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on Conflict Resolution
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Nigel Hamilton

Director of the CCPE in London - a psychotherapy training programme to promote the spiritual perspective in psychotherapy.

Nigel is also Director of the London Sufi Centre and the British representative for the Sufi Order International.

Link to: CCPE

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Nigel Hamilton,

A Spiritual Perspective on Conflict Resolution

Conflict forms a major part of our lives. In nature, within our bodies and in our minds, in families, relationships, communities, and of course within and between nations. It is difficult to ignore it.

Conflict is usually seen as destructive and as creating suffering, but this need not necessarily be so. It doesn't have to be prolonged or lead to complete destruction. If the factors and forces involved in a conflict can be understood, then it can be managed, channelled in a way that creates change.

Firstly, however, it is necessary to emphasise that there sometimes is a place for destructive conflict, that is when the time has come for something to end or die. Having said this, there is naturally also a place for the complement to destructive conflict which I would like to call creative conflict. In the latter case, whilst there is pain and suffering, it does involve all parties, who ultimately all contribute to the creation of something new, and perhaps more enlightened. It is a principle which I have tried to incorporate in this very article—combining opposing viewpoints, liberal and conservative, even extreme opposites, so that all the forces in a conflict can be harnessed in a creative whole viewpoint.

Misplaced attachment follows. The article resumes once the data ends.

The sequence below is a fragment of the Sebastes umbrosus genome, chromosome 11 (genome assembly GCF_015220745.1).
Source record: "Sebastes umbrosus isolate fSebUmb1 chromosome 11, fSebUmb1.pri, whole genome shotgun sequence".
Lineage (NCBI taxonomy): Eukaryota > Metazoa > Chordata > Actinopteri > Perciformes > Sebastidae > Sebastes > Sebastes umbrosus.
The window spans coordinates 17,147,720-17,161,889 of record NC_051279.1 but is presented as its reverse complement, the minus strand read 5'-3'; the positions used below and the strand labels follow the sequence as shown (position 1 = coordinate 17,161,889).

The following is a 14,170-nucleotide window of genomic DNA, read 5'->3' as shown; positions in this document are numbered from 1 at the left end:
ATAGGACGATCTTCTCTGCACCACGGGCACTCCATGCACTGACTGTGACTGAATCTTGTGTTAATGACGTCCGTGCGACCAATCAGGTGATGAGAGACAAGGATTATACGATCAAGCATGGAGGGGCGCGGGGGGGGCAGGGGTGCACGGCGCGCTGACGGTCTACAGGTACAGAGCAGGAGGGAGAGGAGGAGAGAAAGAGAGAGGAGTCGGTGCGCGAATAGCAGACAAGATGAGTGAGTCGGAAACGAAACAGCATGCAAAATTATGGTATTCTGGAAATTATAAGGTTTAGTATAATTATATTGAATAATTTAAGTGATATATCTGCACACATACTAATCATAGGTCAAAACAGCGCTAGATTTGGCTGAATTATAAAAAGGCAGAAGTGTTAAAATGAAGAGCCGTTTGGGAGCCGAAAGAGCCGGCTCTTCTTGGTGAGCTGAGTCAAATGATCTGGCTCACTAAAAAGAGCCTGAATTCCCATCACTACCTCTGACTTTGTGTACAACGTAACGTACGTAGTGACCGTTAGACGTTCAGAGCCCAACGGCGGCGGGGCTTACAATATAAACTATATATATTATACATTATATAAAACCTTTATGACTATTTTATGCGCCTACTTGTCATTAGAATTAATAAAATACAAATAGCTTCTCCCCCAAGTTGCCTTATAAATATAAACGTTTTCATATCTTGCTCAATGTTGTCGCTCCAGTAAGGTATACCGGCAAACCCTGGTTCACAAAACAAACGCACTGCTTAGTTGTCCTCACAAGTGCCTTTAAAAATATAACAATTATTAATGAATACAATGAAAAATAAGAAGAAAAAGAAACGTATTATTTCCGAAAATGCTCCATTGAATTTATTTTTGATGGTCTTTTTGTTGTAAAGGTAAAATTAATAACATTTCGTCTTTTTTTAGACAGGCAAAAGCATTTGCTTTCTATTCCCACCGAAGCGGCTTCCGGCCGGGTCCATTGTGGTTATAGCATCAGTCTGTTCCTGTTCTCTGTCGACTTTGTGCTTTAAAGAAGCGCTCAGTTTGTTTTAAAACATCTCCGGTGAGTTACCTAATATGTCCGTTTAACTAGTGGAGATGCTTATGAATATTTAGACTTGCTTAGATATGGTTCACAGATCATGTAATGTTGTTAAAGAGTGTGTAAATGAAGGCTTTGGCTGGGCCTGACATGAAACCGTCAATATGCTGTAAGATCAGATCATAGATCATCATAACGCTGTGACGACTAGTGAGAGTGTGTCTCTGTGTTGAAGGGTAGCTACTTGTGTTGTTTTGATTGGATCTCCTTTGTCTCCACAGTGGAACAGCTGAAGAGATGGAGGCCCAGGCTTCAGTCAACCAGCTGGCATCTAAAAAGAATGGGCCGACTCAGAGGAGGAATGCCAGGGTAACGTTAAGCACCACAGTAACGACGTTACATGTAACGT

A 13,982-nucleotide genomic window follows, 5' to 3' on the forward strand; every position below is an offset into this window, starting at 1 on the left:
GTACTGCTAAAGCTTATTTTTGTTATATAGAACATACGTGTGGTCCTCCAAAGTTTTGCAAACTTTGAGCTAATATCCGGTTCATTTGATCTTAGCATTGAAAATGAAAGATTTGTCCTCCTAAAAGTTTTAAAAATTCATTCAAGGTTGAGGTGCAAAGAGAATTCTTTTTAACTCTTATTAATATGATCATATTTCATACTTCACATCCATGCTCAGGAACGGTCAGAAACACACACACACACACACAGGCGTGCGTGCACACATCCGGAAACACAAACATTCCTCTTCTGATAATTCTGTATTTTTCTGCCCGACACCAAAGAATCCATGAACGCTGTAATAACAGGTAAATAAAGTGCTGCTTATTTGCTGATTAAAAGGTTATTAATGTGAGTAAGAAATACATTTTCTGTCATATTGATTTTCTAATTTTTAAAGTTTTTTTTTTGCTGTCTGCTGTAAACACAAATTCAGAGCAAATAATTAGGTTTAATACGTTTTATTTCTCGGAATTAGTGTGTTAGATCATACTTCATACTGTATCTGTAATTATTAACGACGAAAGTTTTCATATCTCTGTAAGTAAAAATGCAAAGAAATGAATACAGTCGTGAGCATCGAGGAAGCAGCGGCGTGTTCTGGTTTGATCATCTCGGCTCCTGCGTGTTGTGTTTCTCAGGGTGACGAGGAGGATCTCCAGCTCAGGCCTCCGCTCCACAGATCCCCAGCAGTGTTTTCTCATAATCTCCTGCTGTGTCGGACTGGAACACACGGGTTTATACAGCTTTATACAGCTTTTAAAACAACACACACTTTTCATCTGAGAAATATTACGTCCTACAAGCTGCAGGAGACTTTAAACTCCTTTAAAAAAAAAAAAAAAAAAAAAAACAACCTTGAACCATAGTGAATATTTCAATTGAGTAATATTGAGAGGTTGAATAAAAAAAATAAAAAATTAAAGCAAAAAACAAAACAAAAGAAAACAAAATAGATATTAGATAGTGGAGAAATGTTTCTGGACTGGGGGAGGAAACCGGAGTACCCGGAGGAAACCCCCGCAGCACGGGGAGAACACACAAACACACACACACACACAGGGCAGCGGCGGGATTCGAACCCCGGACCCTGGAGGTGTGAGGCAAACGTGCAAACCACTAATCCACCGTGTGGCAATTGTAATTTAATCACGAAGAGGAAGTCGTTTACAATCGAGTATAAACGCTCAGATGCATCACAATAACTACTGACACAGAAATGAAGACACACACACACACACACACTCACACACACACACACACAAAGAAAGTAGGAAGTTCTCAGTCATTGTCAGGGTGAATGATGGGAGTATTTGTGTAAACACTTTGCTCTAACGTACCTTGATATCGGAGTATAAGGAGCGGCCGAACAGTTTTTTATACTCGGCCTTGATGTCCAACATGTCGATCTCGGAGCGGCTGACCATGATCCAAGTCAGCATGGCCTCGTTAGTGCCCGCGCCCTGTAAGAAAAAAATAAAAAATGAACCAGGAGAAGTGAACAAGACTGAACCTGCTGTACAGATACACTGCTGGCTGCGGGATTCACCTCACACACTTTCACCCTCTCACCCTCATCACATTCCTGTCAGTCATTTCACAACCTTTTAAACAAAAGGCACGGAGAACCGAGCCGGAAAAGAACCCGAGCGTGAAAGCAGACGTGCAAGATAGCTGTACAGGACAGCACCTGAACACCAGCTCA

I work as a transpersonal psychotherapist, and, as Director of the Center for Counselling & Psychotherapy Education, I am involved in helping people to look at their personal problems and conflicts, but in a way that involves the spiritual perspective, in other words a perspective that assumes there is always a purpose to one's problems and for the existence of conflict in our lives. The purpose being to help us unfold and grow our spiritual potential, become more creative and loving beings. Difficulties in life can open up our perspective on life, they can open our hearts to encompass other people's feelings as well as our own. Victor Frankl*, an eminent existential psychotherapist, speaks movingly of his time in the Jewish concentration camps during WWII, when the darkness and destruction left him with nothing to hold onto but his dreams, his ideals, and a faith in the future. Terrible as it was, stripped of comfort, safety, well-being, beauty, and faced with death all around, his experience opened him to a spiritual depth he had hitherto not known and which at the time changed his life. The suffering he experienced exposed him to a rich inner world, which, rather than serving as a compensation for his deprivation, acted as a real source of hope and inspiration. Later, he was able to make use of his experiences in helping survivors of the holocaust come to terms with their suffering and to create a new life. He became a renowned healer of souls and founded a school of psychotherapy in Vienna after the war.